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2 of 2 people found the following review helpful
4.0 out of 5 stars The Lost Dutchman Gold Mine and Satan's private art gallery.
Lust for Gold is directed by S. Sylvan Simon and adapted for the screen by Richard English & Ted Sherdeman from the novel Thunder God's Gold written by Barry Storm. It stars Ida Lupino, Glenn Ford, Gig Young and William Prince. Music is by George Duning and cinematography by Archie Stout.

Superstition Mountains, home to the Lost Dutchman Gold Mine, and home to...
Published on 24 Nov. 2011 by Spike Owen

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4 of 4 people found the following review helpful
3.0 out of 5 stars A Western Oddity.
A real western oddity this one! The story behind it is perhaps more interesting than the overly melodramatic film itself. Based on the true story of the lost location of the legendary Lost Dutchman Goldmine, we have both a contemporary setting, well 1949 anyway, and two historical settings, albeit the Mexican/Apache sequence is very brief. We have flashbacks of Glenn Ford...
Published on 24 Nov. 2011 by Bob Salter


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4 of 4 people found the following review helpful
3.0 out of 5 stars A Western Oddity., 24 Nov. 2011
By 
Bob Salter "Captain Spindrift" (Wiltshire, England) - See all my reviews
(VINE VOICE)    (TOP 500 REVIEWER)   
This review is from: Lust For Gold [DVD] [1949] (DVD)
A real western oddity this one! The story behind it is perhaps more interesting than the overly melodramatic film itself. Based on the true story of the lost location of the legendary Lost Dutchman Goldmine, we have both a contemporary setting, well 1949 anyway, and two historical settings, albeit the Mexican/Apache sequence is very brief. We have flashbacks of Glenn Ford as the Dutchman himself, who suddenly finds himself a very popular man after finding the lost mine and striking it very rich. Ida Lupino and her crooked husband, played by Gig Young, plot to cheat Ford out of his mine. Meanwhile in the present day Ford's grandson William Prince tries to rediscover the mine, but is up against murderous opposition.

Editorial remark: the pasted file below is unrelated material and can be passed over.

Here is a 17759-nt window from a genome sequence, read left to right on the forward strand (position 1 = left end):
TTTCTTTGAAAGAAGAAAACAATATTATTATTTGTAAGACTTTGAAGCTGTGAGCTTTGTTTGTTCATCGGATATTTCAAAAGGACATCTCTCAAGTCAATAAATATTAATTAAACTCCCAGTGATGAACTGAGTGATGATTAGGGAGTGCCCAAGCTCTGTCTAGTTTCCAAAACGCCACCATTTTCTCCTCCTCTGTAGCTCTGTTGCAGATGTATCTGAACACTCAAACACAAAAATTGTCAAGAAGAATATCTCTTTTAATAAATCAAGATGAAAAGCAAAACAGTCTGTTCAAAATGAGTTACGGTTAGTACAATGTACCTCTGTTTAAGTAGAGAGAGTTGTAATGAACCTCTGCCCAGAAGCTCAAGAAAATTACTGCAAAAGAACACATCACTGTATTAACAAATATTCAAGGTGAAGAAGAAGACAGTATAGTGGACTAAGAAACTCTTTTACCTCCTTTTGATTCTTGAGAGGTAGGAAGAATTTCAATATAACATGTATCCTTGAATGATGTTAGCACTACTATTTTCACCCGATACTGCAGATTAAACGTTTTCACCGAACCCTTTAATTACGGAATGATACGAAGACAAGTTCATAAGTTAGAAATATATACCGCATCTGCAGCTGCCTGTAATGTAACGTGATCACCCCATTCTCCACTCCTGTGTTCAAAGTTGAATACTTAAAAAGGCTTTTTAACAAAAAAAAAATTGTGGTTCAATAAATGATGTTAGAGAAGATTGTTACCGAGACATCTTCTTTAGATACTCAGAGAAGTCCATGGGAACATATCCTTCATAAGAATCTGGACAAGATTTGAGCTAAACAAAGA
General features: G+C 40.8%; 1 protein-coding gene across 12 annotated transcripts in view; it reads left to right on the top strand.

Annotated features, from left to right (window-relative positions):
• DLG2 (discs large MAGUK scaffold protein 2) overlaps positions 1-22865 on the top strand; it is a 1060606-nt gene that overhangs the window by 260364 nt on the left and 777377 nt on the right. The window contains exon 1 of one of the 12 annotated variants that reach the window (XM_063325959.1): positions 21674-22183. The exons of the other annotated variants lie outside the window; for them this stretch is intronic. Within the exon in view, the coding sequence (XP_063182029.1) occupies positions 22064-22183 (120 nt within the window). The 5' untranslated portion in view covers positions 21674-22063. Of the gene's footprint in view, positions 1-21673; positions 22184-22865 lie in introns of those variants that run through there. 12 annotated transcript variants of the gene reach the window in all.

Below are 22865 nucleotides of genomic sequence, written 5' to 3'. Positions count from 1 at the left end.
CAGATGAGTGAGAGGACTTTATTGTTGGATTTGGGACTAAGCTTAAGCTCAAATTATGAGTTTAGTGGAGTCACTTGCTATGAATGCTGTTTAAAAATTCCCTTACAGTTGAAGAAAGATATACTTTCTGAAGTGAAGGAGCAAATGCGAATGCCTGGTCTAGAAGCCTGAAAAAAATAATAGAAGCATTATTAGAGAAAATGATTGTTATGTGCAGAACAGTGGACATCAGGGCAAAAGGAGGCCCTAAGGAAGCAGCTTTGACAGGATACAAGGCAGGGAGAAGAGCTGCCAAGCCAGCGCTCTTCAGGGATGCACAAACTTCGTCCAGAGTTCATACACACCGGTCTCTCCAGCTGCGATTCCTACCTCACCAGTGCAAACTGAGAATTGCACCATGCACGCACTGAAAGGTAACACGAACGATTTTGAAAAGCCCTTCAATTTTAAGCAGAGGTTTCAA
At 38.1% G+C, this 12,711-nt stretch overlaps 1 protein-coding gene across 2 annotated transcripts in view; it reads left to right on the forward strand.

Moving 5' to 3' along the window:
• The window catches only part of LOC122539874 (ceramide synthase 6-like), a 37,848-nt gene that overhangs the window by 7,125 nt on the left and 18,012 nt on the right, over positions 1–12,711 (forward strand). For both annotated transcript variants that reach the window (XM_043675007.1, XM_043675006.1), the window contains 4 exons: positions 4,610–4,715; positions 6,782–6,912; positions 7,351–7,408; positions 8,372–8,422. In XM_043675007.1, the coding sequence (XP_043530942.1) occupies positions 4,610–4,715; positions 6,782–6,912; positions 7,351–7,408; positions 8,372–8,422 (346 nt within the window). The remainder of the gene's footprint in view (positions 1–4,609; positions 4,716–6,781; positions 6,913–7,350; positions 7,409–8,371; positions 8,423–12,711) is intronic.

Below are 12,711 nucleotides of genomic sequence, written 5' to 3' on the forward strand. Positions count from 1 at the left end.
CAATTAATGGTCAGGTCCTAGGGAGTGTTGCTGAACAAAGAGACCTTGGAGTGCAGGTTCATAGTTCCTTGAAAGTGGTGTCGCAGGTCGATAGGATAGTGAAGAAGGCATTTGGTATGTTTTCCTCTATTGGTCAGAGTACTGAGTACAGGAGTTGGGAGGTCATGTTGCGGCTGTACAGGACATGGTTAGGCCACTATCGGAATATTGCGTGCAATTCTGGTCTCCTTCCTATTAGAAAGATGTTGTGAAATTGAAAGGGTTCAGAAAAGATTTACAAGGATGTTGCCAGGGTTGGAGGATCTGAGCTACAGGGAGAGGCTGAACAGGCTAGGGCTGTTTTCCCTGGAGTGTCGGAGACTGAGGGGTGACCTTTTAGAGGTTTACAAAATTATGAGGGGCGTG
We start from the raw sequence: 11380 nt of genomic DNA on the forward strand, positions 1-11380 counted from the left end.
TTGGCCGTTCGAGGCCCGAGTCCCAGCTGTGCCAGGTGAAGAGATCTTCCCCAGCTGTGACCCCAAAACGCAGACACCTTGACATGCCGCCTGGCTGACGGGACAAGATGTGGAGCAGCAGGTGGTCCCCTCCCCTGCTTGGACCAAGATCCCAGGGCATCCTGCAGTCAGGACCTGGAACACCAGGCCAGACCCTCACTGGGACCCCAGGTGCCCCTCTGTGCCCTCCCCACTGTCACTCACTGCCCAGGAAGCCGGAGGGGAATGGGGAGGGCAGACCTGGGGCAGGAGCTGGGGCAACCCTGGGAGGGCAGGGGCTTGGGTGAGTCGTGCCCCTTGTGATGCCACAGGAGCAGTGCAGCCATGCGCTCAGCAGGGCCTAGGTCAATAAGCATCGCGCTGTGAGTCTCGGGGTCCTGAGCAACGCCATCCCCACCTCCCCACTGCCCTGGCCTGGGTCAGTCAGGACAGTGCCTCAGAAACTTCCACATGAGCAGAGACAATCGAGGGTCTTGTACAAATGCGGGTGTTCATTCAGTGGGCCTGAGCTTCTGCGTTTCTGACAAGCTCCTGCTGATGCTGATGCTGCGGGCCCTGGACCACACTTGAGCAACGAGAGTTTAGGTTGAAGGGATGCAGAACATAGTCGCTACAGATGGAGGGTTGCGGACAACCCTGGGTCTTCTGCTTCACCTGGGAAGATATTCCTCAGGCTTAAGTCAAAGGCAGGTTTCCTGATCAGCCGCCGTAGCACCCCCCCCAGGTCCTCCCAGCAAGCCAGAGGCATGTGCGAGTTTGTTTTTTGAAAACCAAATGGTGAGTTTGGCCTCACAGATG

S Sylvan Simon replaced serial veteran George Marshall as director at the last minute, and simplified the complex plot from Barry Storm's book on which the film is based. The film cries out at the start that it attempts to be as true to the facts as possible, but in typical Hollywood style managed to get sued by Storm for misrepresentation. The title of the film tells you pretty much all you need to know about the film. None of the characters have any redeeming features, and they all most definitely lust after gold. The film seems to use many of the ideas from John Huston's superior "The Treasure of the Sierra Madre", made the year before. That film was however given a more moral backbone with the inclusion of decent men. Interesting to note that in both films the indians and bandits both showed an astonishing naivety towards gold. "Lust for Gold" aka "For Those who Dare" trumps that film for overblown melodrama. We have Ford, who is a fine actor, overcooking his surly turn, whilst there are some miraculously timed earthquakes and snake bites. Ford gave a much better performance as a similar character in the fine film "The Man from Colorado" Lots of polystyrene boulders bite the dust amongst the mayhem! There is also a strangely discomfiting hardboiled Raymond Chandleresque style voiceover that does not quite work. Gig Young is excellent as always as the chief villain amongst villains, and Ida Lupino impresses as the scheming temptress. Good support is provided by Grandpa Walton Will Geer, veteran Edgar Buchanan and Arthur Hunnicutt. The film is certainly worth watching as a curiosity if nothing else. This was to be director Sylvan's last film as he sadly died of a heart attack in 1951 at the young age of 41.
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2 of 2 people found the following review helpful
4.0 out of 5 stars The Lost Dutchman Gold Mine and Satan's private art gallery., 24 Nov. 2011
By 
Spike Owen "John Rouse Merriott Chard" (Birmingham, England.) - See all my reviews
(TOP 500 REVIEWER)   
This review is from: Lust For Gold [DVD] [1949] (DVD)
Lust for Gold is directed by S. Sylvan Simon and adapted for the screen by Richard English & Ted Sherdeman from the novel Thunder God's Gold written by Barry Storm. It stars Ida Lupino, Glenn Ford, Gig Young and William Prince. Music is by George Duning and cinematography by Archie Stout.

Superstition Mountains, home to the Lost Dutchman Gold Mine, and home to many deaths because of it.......